Springfield Model 1888 Positive Cam Rifle
Serial Number 415509
Springfield Armory received field reports of instances when trapdoor Springfield breech blocks stuck shut or blew open when the rifle discharged while loading. The first examination of the problems was a result of Springfield Armory Post Order No. 17, dated April 19, 1883. Lieutenant Colonel A. R. Buffington set up a board of three officers and the Master Armorer to investigate. No recommendations were made at that time. On November 5, 1886, another board with Colonel Buffington was set up and the result was “Board did not feel justified in recommending such changes until the insecurity or other possible defects of the present mechanism become more evident”. The results of Colonel Buffington’s recommendation resulted in no locking cam systems being made at that time.
The issue of the breech block sticking in the closed position was attributed to the expansion of the breech parts when heated up during rapid fire. The locking cam breech was the result of the research into the problem. The theory was that by lifting the thumb piece the stuck cam would be moved left off of its seat freeing up the breech block so it could be opened. This feature also made the lock up of the breech stronger and capable of higher pressures. The system was used in the experimental trapdoors during the development of the smokeless .30 caliber round (.30/40) that would be used in the Krag Model 1892.
The issue of the rifle discharging while loading was attributed to either a firing pin stuck in the forward position or a broken firing pin with the tip stuck in the breach face. There was experimentation with different alloys to make the firing pins more durable and less prone to corrosion. An alloy of aluminum, copper and tin proved to be more durable and was approved for use in December of 1886. Springfield referred to the alloy as aluminum bronze.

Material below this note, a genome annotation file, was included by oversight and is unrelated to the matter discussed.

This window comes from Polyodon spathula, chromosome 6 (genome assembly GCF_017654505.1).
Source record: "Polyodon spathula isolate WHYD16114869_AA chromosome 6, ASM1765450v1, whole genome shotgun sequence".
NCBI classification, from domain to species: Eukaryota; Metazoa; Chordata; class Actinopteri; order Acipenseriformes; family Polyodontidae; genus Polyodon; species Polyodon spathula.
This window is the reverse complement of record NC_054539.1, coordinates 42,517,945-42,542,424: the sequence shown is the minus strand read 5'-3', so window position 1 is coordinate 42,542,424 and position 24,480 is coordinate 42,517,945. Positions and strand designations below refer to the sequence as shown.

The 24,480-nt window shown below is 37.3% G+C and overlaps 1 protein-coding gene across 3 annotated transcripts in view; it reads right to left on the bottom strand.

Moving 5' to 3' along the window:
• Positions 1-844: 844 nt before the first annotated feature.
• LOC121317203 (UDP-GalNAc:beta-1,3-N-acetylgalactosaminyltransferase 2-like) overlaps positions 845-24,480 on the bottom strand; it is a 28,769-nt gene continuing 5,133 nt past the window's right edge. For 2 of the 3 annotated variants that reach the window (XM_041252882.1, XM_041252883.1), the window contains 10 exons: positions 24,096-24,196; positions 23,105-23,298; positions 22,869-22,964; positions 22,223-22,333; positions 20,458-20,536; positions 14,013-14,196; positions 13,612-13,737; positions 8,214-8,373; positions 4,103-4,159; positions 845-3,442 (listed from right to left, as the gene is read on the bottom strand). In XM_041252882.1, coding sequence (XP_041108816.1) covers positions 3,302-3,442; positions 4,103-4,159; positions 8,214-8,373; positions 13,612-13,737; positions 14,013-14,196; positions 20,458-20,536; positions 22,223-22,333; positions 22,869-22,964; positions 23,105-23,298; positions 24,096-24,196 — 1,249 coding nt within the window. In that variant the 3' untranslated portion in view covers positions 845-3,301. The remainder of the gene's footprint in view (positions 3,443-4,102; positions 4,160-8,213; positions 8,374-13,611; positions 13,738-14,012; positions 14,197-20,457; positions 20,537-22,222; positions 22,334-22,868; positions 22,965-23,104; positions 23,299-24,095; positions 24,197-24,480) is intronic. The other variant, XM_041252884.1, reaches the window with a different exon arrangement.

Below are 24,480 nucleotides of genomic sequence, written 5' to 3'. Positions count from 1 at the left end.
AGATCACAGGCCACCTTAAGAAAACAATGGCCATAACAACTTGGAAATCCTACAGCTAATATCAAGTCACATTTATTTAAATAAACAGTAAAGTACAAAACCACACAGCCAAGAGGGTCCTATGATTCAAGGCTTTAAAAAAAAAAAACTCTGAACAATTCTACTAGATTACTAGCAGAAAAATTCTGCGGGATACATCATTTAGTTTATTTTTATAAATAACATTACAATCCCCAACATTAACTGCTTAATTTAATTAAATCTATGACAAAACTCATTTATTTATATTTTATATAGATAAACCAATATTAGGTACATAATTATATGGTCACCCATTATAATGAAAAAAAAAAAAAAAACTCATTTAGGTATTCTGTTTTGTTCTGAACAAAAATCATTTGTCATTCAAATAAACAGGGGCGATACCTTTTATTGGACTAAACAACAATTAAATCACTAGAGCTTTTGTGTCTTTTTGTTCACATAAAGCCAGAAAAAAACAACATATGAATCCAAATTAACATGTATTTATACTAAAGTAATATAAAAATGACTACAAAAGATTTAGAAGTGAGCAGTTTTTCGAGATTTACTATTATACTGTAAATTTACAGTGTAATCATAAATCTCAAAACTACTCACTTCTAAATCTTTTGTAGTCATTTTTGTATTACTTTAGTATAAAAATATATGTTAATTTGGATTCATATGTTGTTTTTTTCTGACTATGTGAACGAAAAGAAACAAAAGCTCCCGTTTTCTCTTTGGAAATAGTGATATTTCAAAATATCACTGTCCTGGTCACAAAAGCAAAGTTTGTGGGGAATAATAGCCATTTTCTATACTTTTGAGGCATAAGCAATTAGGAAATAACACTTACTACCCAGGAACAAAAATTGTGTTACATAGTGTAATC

These positive cam rifles were developed experimentally and about 100 were produced during the fiscal year of 1888. Most serial numbers are in the 415,000 range and are mostly sequential. Some knowledgeable sources think the serial numbers ranged from 415502 to 415615 consecutively with the exception of a few rejects during production. There are also a few known with close serial numbers that may be partially real, prototypes or proven fakes. This rifles receiver was produced between July and September of 1888. There are records stating that the rifles were sent to San Antonio Arsenal for testing. Some sources believe they were not tested while other sources believe they were and saw service in Texas, New Mexico and Arizona.
These rifles are virtually identical to the Model 1884 except for the receiver, breech screw, breech block, firing pin and screw, and cam latch components. The shaft of the cam latch has coarse thread which fit a like female thread cut into the breech block cap. The receivers are recessed on the right rear inside to accept the breech block caps shoulders that are larger than on standard caps. When viewing the breech block from the rear, lifting the thumb latch will move the cam to the left, freeing it from its positive locking position, and lowering the thumb latch will move the cam to the right to its locked position. The firing pin retaining screw hole is on the right side of the breech block instead of the bottom.
This rifles inspector’s cartouche of Samuel W. Porter, SWP over 1888, is in a box on the left wrist of the stock. The firing proof script P in a circle is rear of the trigger plate.